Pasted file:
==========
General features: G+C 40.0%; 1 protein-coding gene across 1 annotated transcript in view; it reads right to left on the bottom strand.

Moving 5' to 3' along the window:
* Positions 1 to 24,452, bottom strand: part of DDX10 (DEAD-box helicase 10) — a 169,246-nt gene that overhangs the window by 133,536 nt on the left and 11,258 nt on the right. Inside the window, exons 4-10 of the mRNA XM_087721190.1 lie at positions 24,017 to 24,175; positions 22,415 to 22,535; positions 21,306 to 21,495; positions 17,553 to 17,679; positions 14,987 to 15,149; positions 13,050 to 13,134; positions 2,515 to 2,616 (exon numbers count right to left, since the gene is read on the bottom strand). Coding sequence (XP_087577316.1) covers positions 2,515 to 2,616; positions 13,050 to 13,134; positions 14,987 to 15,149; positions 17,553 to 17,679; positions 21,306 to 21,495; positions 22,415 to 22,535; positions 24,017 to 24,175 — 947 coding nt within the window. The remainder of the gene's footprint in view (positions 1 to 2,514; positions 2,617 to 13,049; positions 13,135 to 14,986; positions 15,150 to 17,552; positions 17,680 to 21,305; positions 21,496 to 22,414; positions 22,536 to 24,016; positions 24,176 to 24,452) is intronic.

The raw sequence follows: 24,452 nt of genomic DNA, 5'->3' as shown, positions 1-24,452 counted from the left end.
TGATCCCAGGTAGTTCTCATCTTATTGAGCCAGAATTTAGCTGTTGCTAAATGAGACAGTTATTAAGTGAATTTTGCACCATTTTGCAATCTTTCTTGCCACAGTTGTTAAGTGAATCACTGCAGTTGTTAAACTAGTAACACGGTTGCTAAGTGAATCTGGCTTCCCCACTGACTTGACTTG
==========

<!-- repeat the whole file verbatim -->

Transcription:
General features: G+C 40.0%; 1 protein-coding gene across 1 annotated transcript in view; it reads right to left on the bottom strand.

Moving 5' to 3' along the window:
* Positions 1 to 24,452, bottom strand: part of DDX10 (DEAD-box helicase 10) — a 169,246-nt gene that overhangs the window by 133,536 nt on the left and 11,258 nt on the right. Inside the window, exons 4-10 of the mRNA XM_087721190.1 lie at positions 24,017 to 24,175; positions 22,415 to 22,535; positions 21,306 to 21,495; positions 17,553 to 17,679; positions 14,987 to 15,149; positions 13,050 to 13,134; positions 2,515 to 2,616 (exon numbers count right to left, since the gene is read on the bottom strand). Coding sequence (XP_087577316.1) covers positions 2,515 to 2,616; positions 13,050 to 13,134; positions 14,987 to 15,149; positions 17,553 to 17,679; positions 21,306 to 21,495; positions 22,415 to 22,535; positions 24,017 to 24,175 — 947 coding nt within the window. The remainder of the gene's footprint in view (positions 1 to 2,514; positions 2,617 to 13,049; positions 13,135 to 14,986; positions 15,150 to 17,552; positions 17,680 to 21,305; positions 21,496 to 22,414; positions 22,536 to 24,016; positions 24,176 to 24,452) is intronic.

The raw sequence follows: 24,452 nt of genomic DNA, 5'->3' as shown, positions 1-24,452 counted from the left end.
TGATCCCAGGTAGTTCTCATCTTATTGAGCCAGAATTTAGCTGTTGCTAAATGAGACAGTTATTAAGTGAATTTTGCACCATTTTGCAATCTTTCTTGCCACAGTTGTTAAGTGAATCACTGCAGTTGTTAAACTAGTAACACGGTTGCTAAGTGAATCTGGCTTCCCCACTGACTTGACTTG